No one wanted airplanes to crash but until the mid-thirties this happened with shocking regularity. Federal aviation officials used the fear-and-safety factor as initial leverage to promote the coordination of efforts among design professionals. All three groups were responsive to this appeal. However, it was also used to extract funds from Congress for the development of a radio-based air traffic control system. That system helped make the Bureau of Air Commerce, and its successor agency the Civil Aeronautics Authority in particular, the focal point for every airport project.

For small communities this was often the only technical consultation accomplished. For major airport projects like LaGuardia or Washington, the participation of the Bureau of Air Commerce representatives was considered vital. The centrality and importance of the federal leadership initiatives in airport development became apparent during the Congressional hearings for new civil aeronautics legislation in 1937 and 1938. Members of Congress were taken aback by the emphatic pleas of aviation advocates to strike out the airport exclusion clause of the Air Commerce Act of 1926.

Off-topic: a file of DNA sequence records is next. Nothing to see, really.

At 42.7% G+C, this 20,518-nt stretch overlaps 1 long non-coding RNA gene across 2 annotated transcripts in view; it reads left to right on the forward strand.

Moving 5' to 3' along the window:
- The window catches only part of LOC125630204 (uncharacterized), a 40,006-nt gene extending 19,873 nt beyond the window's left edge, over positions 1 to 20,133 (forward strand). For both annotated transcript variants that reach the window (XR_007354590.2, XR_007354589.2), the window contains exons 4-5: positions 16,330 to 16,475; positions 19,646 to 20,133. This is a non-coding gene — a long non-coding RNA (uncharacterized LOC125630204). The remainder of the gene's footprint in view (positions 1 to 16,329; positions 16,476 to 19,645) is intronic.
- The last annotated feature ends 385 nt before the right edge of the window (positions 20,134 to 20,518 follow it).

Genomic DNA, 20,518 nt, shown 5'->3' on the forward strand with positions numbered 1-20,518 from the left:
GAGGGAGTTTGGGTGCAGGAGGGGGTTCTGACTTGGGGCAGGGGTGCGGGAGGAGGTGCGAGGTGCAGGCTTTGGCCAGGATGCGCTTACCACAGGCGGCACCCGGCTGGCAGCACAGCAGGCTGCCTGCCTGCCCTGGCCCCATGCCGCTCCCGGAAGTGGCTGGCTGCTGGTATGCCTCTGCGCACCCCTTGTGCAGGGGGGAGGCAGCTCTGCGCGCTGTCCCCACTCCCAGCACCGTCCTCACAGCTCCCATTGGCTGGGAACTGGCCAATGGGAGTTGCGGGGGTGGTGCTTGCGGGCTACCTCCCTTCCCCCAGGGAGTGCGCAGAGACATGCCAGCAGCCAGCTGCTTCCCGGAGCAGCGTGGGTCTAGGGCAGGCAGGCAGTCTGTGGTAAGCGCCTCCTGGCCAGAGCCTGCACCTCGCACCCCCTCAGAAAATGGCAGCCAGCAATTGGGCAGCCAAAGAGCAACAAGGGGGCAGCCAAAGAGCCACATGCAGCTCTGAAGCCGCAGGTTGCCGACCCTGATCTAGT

Despite considerable trepidation, Congress was ultimately responsive to these concerns and the resultant Civil Aeronautics Act of 1938 expanded federal authority over the airways to include the development and operation of air navigation facilities at airports. Following the completion of the National Airport Survey in the spring of 1939, it was clear that a new era had begun. “Normal” airport design meant a process undertaken by several different types of technical specialists whose work on a specific local technological system was coordinated by the federal government (specifically the new Civil Aeronautics Authority) with responsibilities for the creation and maintenance of a national system. The role of the Federal government has endured to this day, as has the core design concept of both the airport and the network of airports and the tripartite relationship of airport engineers, architects, and city planners.